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Teaching proof

I'm currently working on creating a sample sequence of lessons for teachers to use for a geometry unit. At this stage, students will have been exposed to (but will not necessarily have learned all of) geometric transformations, constructions, and some review on geometric vocabulary.

My objective is to create a sequence of lessons which include:

  • embedded formative assessment,
  • opportunities for students to discuss student thinking,
  • opportunities for students to make sense of the idea of proof,
  • opportunities for students to prove geometric proofs,
  • opportunities for students to engage in mathematical inquiry,
  • engaging tasks that help get kids excited about mathematical arguments.

The last time I taught geometry, I think I maybe managed to to hit 1 or 2 points from this list, so I have given myself a tall challenge. I need help.

One of my university professors once told me, "Something is proven true when everyone stops arguing that it isn't" so with that in mind, here is a vague idea that I am considering and need help fleshing out:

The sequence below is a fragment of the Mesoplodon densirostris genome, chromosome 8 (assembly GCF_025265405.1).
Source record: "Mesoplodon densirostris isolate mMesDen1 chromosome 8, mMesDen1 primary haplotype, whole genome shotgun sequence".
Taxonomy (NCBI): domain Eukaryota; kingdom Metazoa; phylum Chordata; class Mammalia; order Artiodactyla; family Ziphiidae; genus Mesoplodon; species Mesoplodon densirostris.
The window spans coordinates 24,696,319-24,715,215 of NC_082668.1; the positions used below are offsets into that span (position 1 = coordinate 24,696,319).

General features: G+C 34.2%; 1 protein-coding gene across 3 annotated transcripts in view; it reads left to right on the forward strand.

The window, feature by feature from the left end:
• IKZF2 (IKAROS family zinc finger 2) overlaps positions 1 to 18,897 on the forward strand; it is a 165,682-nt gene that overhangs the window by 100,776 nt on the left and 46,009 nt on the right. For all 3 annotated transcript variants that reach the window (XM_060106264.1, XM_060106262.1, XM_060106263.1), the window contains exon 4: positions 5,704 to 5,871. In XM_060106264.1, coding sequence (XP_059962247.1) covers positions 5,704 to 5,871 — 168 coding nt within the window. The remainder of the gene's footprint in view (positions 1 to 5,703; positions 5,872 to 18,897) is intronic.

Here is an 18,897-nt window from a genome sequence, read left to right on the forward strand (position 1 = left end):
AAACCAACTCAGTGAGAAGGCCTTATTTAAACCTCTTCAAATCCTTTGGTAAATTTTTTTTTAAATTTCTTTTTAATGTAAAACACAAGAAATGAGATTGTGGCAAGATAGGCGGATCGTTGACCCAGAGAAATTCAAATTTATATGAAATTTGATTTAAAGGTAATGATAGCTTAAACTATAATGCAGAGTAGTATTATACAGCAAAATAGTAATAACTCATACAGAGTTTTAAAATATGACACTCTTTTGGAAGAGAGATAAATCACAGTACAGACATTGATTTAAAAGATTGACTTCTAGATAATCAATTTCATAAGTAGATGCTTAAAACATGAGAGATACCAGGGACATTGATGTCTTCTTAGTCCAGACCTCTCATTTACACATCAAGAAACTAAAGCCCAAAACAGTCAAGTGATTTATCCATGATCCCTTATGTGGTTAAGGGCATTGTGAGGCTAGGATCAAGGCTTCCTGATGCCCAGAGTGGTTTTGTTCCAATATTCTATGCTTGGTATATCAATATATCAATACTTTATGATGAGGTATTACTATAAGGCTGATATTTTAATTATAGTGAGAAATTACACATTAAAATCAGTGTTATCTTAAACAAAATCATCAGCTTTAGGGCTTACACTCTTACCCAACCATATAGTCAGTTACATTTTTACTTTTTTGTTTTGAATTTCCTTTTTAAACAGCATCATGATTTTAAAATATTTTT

cycle of proof: write proposition => construct argument => share argument => debug argument

Basically, students would spend their time during this unit making interesting geometric observations and then attempting to prove to each other that these arguments are true. Part of their time would be exploring geometric objects, possibly through constructions and possibly through looking at (interactive?) diagrams. During this time, when they see something that they think might be true, they create a proof (in everyday language that they understand) that it is true, and then they present their argument, either in small groups or to the whole class.

Here is an example from my imagination. Suppose students have access to this online geometric construction tool (or lots of paper, a compass, and a straight edge) and when playing around, one of them creates this construction.

construction of a hexagon
 

Student 1: "Oh wow, that's pretty cool. I made a regular hexagon."
Student 2: "It sure looks like a hexagon, but remember what Mr. Wees said? It might be just really close to a regular hexagon. How do we know for sure it is one?"
Student 1: "Hrmm. A regular hexagon has all the sides the same length, and this looks like all the sides are the same length, so it must be a hexagon."
Student 3: "How do you know for sure the sides are all the same length?"
Student 4: "Yah, maybe they are like, one or two pixels off or something."
Student 2: "How did you draw this? Can you show me how?"
Student 1 shows her group members how she came up with the construction. "See, it's a regular hexagon."
Student 3: "I notice that when you made each of the sides you used a circle."
Student 4: "Yeah, I noticed that too."
Student 2: "And all of the circles you used were the same size."
Student 4: "Well, not all of them. There are bigger and smaller circles."
Student 2: "Okay well all of the smaller circles are the same size."
Student 1: "How do you know that?"